One might argue that traditional practice has not evolved for decades, but the complexity required to deliver buildings is ever increasing. In order for design firms to manage for change, they need to consider building a culture based on values, or a values-based organization. The Society for Human Resource Management defines a VBO as a living, breathing culture of shared core values among all employees. It has clear ground rules for establishing a foundation and guiding principles for decision-making, but it also inspires a sense of community among all employees. Management and leadership set an example by leaning into their firm’s values and living them at every moment at work. VBO is a culture where the personal values of individuals align with those of the firm, motivating the company into action.

Historically, values-based or purpose-driven cultures remain more stable and agile over time because they work from day one to build employee commitment to the firm.

In good times, a bad workplace environment is one of the most common reasons for employee attrition. In the worst of times, a good workplace environment pulls everyone together to help each other through the hardship. A 2018 LinkedIn survey found that 70% of professionals in the U.S. would not work for a company with an intolerable workplace culture. Furthermore, 65% of respondents would accept lower pay and 26% would forego a fancy title rather than put up with a bad workplace environment. This survey also identified the following factors as reasons why people stayed at companies for more than five years:

  • Sense of belonging (46%)
  • Support from leadership (36%)
  • Benefits over perks including, but not limited to, the ability to work on a more flexible schedule (44%)

Think that your firm culture is good, even during and after the COVID-19 pandemic? Your perception might be quite different from that of your employees. The 2020 Employee Engagement & Retention Report by Achievers indicated that, prior to the start of the COVID-19 pandemic, only 33% of survey respondents planned to stay at their jobs.

A 2018 LinkedIn survey found that 70% of professionals in the U.S. would not work for a company with an intolerable workplace culture.
original: Tomas Ragina

As we come out of the pandemic, you can bet that the best candidates will be asking, “How did your firm manage through the pandemic?” All other things equal, you can do more than simply hope that your answer is better than the last or next person they interviewed with. You can discover how your firm is currently faring in the eyes of your employees. And, if necessary, you can begin to rebuild or recreate your culture as a values-based organization from the ground up. Here are five general steps.

  1. Start by asking the leadership “Why?” Why did you start the firm or join the firm’s leadership? Are the mission and vision of the firm still the same? Does leadership need to make changes around the firm’s mission and vision?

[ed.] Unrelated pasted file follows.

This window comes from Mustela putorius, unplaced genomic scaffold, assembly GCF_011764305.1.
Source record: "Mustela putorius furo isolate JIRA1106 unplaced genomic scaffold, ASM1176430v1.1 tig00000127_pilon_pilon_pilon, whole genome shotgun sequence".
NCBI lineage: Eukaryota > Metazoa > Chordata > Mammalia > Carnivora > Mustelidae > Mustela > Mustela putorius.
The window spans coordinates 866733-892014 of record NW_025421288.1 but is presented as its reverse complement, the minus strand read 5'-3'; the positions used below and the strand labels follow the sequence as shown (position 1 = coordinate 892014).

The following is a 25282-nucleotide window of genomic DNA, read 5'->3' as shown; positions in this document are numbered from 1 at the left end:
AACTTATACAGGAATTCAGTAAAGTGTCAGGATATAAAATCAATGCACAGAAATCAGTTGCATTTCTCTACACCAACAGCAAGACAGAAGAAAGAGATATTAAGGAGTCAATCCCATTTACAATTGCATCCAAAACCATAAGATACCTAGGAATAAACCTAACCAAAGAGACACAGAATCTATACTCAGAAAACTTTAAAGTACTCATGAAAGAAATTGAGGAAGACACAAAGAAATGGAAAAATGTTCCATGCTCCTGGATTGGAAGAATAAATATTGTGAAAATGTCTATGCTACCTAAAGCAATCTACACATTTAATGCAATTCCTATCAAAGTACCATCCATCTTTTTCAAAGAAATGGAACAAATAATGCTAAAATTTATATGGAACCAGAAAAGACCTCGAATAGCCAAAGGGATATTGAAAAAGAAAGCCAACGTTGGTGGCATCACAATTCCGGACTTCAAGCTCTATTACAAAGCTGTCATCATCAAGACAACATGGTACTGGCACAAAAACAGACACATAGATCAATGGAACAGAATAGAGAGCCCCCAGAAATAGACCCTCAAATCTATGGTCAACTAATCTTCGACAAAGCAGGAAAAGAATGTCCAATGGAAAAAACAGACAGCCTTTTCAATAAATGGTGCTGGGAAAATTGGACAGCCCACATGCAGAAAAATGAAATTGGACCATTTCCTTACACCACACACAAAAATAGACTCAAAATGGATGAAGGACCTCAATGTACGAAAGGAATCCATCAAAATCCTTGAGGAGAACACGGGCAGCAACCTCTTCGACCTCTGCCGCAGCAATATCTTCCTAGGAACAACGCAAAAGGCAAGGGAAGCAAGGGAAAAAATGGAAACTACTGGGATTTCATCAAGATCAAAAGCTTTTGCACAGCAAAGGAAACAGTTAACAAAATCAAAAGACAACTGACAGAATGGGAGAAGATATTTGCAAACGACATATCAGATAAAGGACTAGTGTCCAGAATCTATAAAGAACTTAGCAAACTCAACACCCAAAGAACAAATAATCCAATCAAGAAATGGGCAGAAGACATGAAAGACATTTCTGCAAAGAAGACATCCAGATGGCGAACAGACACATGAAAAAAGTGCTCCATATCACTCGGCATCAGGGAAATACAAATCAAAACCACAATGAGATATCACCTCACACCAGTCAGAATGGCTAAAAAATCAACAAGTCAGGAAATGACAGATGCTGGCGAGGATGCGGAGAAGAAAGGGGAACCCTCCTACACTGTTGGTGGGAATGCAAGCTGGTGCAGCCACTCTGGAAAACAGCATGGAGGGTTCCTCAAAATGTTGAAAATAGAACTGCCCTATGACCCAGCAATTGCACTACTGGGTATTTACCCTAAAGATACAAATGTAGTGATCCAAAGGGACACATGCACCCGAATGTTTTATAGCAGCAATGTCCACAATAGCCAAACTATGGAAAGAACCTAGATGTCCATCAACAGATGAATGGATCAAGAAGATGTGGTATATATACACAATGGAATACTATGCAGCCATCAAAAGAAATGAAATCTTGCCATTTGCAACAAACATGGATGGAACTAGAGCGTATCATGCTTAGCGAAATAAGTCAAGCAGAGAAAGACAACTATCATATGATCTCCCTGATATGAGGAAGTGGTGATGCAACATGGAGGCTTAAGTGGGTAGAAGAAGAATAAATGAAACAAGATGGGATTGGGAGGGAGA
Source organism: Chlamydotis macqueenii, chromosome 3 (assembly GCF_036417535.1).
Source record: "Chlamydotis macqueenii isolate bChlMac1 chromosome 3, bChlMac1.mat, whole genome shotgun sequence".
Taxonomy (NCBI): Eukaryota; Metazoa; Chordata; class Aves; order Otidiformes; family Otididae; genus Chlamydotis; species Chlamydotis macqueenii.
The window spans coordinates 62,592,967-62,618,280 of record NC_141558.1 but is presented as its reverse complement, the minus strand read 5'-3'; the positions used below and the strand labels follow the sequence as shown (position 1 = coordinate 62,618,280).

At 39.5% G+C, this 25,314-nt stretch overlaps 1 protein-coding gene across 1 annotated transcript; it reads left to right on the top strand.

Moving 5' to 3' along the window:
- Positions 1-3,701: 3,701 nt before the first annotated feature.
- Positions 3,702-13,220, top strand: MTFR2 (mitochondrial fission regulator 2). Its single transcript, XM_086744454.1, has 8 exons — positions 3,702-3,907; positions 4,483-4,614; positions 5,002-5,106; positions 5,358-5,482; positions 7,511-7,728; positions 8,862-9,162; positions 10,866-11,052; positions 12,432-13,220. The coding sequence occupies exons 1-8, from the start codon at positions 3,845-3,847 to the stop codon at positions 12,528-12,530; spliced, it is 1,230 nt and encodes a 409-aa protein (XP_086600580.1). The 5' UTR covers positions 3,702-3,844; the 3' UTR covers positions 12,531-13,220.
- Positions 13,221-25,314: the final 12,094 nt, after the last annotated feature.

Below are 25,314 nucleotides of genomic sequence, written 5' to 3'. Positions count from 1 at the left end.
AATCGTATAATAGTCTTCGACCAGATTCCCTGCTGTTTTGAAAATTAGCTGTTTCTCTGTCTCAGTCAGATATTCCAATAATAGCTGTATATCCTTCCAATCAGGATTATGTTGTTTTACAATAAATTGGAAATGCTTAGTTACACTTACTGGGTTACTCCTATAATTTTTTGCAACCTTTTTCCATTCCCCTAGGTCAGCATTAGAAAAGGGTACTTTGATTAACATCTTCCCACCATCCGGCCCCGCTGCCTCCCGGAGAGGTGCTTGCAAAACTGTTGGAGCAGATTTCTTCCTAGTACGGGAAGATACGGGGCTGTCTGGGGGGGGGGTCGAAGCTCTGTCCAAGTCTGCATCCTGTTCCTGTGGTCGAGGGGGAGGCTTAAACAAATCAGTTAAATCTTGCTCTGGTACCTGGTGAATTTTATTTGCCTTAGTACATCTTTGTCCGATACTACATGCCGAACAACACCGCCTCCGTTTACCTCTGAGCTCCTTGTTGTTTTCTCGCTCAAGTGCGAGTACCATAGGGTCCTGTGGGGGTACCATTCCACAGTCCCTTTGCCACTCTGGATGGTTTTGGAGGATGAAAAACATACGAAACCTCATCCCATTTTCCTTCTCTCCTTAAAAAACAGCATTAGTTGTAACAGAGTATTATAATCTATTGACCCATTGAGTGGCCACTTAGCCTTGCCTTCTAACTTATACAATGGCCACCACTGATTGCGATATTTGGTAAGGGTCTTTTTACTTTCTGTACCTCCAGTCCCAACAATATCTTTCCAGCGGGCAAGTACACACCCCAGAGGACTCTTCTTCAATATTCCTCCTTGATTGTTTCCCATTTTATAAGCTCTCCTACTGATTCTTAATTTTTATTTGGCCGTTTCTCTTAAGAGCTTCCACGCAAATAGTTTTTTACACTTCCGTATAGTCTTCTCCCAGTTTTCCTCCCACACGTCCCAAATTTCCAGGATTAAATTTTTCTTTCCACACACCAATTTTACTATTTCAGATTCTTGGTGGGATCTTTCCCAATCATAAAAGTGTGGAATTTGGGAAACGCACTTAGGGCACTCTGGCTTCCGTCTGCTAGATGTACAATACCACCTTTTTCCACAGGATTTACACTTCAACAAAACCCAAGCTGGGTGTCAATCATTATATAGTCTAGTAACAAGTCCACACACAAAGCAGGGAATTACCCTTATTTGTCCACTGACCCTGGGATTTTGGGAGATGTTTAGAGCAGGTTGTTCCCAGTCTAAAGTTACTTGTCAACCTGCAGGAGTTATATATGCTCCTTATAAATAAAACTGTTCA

2. Revisit or build your company values. Once you have established or re-established the firm’s “why,” engage the entire firm in a value-creation exercise. Make sure that every employee is able to see a bit of themselves in the new values developed.
  3. Conduct an annual survey. See if your employees’ view of the firm is the same as that of the leadership. Add a few questions that will help the firm establish its employee Net Promoter Score (eNPS), which helps identify the engagement of each employee.
  4. Establish a culture committee. Create a culture committee that includes a diverse cross section of all your employees. The primary responsibility of the committee should be to address any gaps identified by the survey; to recheck the eNPS throughout the year (three times annually is recommended); and to make strategic recommendations on how to close the gaps.
  5. Rinse and repeat. Building a VBO and a successful hybrid practice is about creating continuous improvement loops that keep the firm agile and adaptable.

According to a 2019 Gallup blog post, 52% of employees who are voluntarily exiting their companies say their manager or organization could have done something to prevent them from leaving.

This is the time to rebuild culture and add additional flexibility to employees’ schedules as they emerge from the pandemic. Take any downtime you may have now as an opportunity to create a values-based organization and the glue that will help your firm thrive and remain agile during tremulous times. The pandemic threw a wrench into how we do work, but if firms have cultures that are agile to change, the next incident will not hit them as hard.

The views and conclusions from this author are not necessarily those of ARCHITECT magazine or of The American Institute of Architects.